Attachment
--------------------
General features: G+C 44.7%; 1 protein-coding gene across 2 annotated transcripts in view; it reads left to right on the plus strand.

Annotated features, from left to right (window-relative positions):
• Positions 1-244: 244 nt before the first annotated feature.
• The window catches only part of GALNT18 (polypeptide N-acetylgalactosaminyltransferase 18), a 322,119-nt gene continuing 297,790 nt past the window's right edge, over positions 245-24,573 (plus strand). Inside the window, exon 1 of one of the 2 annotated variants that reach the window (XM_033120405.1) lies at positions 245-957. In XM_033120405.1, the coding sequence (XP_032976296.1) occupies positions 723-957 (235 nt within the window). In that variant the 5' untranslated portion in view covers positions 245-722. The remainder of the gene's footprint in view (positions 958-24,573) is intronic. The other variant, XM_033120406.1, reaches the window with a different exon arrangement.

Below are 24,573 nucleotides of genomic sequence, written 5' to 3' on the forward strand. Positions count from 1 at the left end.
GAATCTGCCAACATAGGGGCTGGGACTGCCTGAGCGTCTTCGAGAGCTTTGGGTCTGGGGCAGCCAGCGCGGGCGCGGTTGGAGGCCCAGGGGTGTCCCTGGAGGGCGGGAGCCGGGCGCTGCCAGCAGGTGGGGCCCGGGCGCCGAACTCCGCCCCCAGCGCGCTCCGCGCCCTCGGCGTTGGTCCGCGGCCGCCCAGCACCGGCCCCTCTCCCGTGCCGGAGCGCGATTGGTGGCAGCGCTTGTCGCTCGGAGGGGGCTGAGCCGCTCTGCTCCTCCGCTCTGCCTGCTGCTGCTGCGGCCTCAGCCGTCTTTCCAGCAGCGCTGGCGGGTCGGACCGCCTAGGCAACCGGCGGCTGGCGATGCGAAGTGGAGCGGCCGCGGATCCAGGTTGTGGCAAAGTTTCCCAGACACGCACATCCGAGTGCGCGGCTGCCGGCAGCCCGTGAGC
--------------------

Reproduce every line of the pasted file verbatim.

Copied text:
General features: G+C 44.7%; 1 protein-coding gene across 2 annotated transcripts in view; it reads left to right on the plus strand.

Annotated features, from left to right (window-relative positions):
• Positions 1-244: 244 nt before the first annotated feature.
• The window catches only part of GALNT18 (polypeptide N-acetylgalactosaminyltransferase 18), a 322,119-nt gene continuing 297,790 nt past the window's right edge, over positions 245-24,573 (plus strand). Inside the window, exon 1 of one of the 2 annotated variants that reach the window (XM_033120405.1) lies at positions 245-957. In XM_033120405.1, the coding sequence (XP_032976296.1) occupies positions 723-957 (235 nt within the window). In that variant the 5' untranslated portion in view covers positions 245-722. The remainder of the gene's footprint in view (positions 958-24,573) is intronic. The other variant, XM_033120406.1, reaches the window with a different exon arrangement.

Below are 24,573 nucleotides of genomic sequence, written 5' to 3' on the forward strand. Positions count from 1 at the left end.
GAATCTGCCAACATAGGGGCTGGGACTGCCTGAGCGTCTTCGAGAGCTTTGGGTCTGGGGCAGCCAGCGCGGGCGCGGTTGGAGGCCCAGGGGTGTCCCTGGAGGGCGGGAGCCGGGCGCTGCCAGCAGGTGGGGCCCGGGCGCCGAACTCCGCCCCCAGCGCGCTCCGCGCCCTCGGCGTTGGTCCGCGGCCGCCCAGCACCGGCCCCTCTCCCGTGCCGGAGCGCGATTGGTGGCAGCGCTTGTCGCTCGGAGGGGGCTGAGCCGCTCTGCTCCTCCGCTCTGCCTGCTGCTGCTGCGGCCTCAGCCGTCTTTCCAGCAGCGCTGGCGGGTCGGACCGCCTAGGCAACCGGCGGCTGGCGATGCGAAGTGGAGCGGCCGCGGATCCAGGTTGTGGCAAAGTTTCCCAGACACGCACATCCGAGTGCGCGGCTGCCGGCAGCCCGTGAGC